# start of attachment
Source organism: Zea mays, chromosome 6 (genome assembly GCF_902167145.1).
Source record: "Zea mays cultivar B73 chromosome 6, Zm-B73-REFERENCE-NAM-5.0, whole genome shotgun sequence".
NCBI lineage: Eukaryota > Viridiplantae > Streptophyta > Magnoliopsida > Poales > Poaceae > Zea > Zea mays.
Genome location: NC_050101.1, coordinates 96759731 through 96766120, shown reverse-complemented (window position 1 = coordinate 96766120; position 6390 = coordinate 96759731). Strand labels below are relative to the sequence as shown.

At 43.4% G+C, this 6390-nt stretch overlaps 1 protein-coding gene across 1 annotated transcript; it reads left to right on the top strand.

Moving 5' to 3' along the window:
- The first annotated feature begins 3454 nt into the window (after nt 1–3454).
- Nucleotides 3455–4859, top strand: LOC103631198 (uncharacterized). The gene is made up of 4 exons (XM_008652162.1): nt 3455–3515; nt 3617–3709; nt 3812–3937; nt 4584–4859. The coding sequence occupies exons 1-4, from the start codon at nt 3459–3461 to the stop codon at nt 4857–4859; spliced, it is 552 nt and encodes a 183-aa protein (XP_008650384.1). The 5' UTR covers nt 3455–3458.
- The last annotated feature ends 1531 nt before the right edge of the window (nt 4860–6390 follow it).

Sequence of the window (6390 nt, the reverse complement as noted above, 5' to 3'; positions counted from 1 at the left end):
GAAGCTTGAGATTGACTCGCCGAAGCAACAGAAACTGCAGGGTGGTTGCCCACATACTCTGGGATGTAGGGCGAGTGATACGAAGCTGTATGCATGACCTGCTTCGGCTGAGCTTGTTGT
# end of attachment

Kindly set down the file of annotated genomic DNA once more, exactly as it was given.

Source organism: Zea mays, chromosome 6 (genome assembly GCF_902167145.1).
Source record: "Zea mays cultivar B73 chromosome 6, Zm-B73-REFERENCE-NAM-5.0, whole genome shotgun sequence".
NCBI lineage: Eukaryota > Viridiplantae > Streptophyta > Magnoliopsida > Poales > Poaceae > Zea > Zea mays.
Genome location: NC_050101.1, coordinates 96759731 through 96766120, shown reverse-complemented (window position 1 = coordinate 96766120; position 6390 = coordinate 96759731). Strand labels below are relative to the sequence as shown.

At 43.4% G+C, this 6390-nt stretch overlaps 1 protein-coding gene across 1 annotated transcript; it reads left to right on the top strand.

Moving 5' to 3' along the window:
- The first annotated feature begins 3454 nt into the window (after nt 1–3454).
- Nucleotides 3455–4859, top strand: LOC103631198 (uncharacterized). The gene is made up of 4 exons (XM_008652162.1): nt 3455–3515; nt 3617–3709; nt 3812–3937; nt 4584–4859. The coding sequence occupies exons 1-4, from the start codon at nt 3459–3461 to the stop codon at nt 4857–4859; spliced, it is 552 nt and encodes a 183-aa protein (XP_008650384.1). The 5' UTR covers nt 3455–3458.
- The last annotated feature ends 1531 nt before the right edge of the window (nt 4860–6390 follow it).

Sequence of the window (6390 nt, the reverse complement as noted above, 5' to 3'; positions counted from 1 at the left end):
GAAGCTTGAGATTGACTCGCCGAAGCAACAGAAACTGCAGGGTGGTTGCCCACATACTCTGGGATGTAGGGCGAGTGATACGAAGCTGTATGCATGACCTGCTTCGGCTGAGCTTGTTGT